Lost in the Neverwoods – Book Review

Book Rating: ★★★☆☆  (3.5 / 5 stars)

When she was a child, Wendy disappeared with her brothers, John and Michael.  She returned home on her own, with no recollection of what happened, and with her brothers missing. Years later, disappearances are occurring again, reminiscent of her own disappearance. But when a mysterious boy seems to fall from the sky and land on her truck, she wrapped up in a story that she used thing was a fairy tale.  

In this retelling of Peter Pan, we are reintroduced to Wendy Darling – now eighteen – who has been suffering from anxiety and depression due to a gap in her memory. Her brothers have been missing for five years, and she doesn’t remember why! Of course, her name says to the reader everything: she and brothers went to Neverland. But what happened to them? That’s the question that weighs on her mind…constantly.  

The excitement begins almost right away with Peter Pan’s arrival. Of course, Wendy doesn’t believe it! I think her disbelief is believable as well. Would you believe that Peter Pan existed? But soon, she grows to trust Peter. 

I wish I could say they went on a wild adventure though. Instead, most of the story takes place with her internal monologue while she tries to decide if she’s going crazy. Sixty percent of the way into the book, I realized…nothing much had happened. They chased Peter’s shadow, Wendy was interrogated by cops, and more kids went missing. That was about it. The story did pick up around the 70% mark, but by then I felt like I was just reading the book to finish it.  

In addition, Wendy’s romance with Peter is a little odd. Peter is aging fast. When she first runs into him again, he’s probably about 13. But, due to his loss of magic, he ends up being Wendy’s age by the middle of the book. Yes, Wendy and Peter always seemed to have some sort of romantic connection (in the original stories and in retellings) but this switch in age lingers in the air a bit. Is Peter immortal? Yes. But he still acts like a child…and that’s a little odd. If he had started aging when he first met Wendy, then it might have been a bit different. But he aged in such a short period of time that it felt strange.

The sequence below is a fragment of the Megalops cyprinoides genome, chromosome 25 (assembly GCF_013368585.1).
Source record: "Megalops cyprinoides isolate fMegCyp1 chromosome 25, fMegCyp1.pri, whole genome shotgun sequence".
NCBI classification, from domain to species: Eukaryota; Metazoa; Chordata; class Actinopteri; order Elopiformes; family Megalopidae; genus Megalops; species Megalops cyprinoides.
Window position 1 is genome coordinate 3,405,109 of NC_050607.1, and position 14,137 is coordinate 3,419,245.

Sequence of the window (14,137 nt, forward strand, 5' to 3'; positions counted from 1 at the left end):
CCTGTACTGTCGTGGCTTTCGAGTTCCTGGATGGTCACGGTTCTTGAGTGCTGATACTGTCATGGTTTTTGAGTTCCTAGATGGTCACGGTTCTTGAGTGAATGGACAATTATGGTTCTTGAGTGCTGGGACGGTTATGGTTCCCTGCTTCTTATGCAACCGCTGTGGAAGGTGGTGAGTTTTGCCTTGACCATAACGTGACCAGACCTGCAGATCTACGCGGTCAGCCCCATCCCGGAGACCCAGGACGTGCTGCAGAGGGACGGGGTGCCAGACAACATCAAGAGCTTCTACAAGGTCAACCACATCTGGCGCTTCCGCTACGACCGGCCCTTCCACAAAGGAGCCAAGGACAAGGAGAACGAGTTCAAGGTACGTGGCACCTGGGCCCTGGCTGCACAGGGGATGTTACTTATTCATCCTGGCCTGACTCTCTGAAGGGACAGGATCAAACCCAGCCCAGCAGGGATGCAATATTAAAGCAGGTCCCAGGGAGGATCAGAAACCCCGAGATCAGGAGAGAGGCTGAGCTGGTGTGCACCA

Yet, the story is still wonderfully written. Aiden Thomas knows how to paint a picture and tug at emotions. I have Aiden’s book, Cemetery Boys, on my TBR list…and that won’t be changing. The words captivated me…and that’s really all I could ask for in a retelling of Peter Pan. 

Overall, the story is still a wonderful read. I especially liked the symbolism in Peter’s role and I think Thomas handled that quite well. I just was hoping for a little bit more adventure…but perhaps that is the point? Growing up sometimes leads you into a forest of confusion and self-reflection. It isn’t always an adventure.  

What’s it about?

When children go missing in the small coastal town of Astoria, people look to Wendy for answers.

It’s been five years since Wendy and her two brothers went missing in the woods, but when the town’s children start to disappear, the questions surrounding her brothers’ mysterious circumstances are brought back into light. Attempting to flee her past, Wendy almost runs over an unconscious boy lying in the middle of the road, and gets pulled into the mystery haunting the town.

Peter, a boy she thought lived only in her stories, claims that if they don’t do something, the missing children will meet the same fate as her brothers. In order to find them and rescue the missing kids, Wendy must confront what’s waiting for her in the woods. 

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